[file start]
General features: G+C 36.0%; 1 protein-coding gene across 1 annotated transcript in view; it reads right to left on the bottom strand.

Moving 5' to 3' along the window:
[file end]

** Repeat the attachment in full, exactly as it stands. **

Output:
General features: G+C 36.0%; 1 protein-coding gene across 1 annotated transcript in view; it reads right to left on the bottom strand.

Moving 5' to 3' along the window: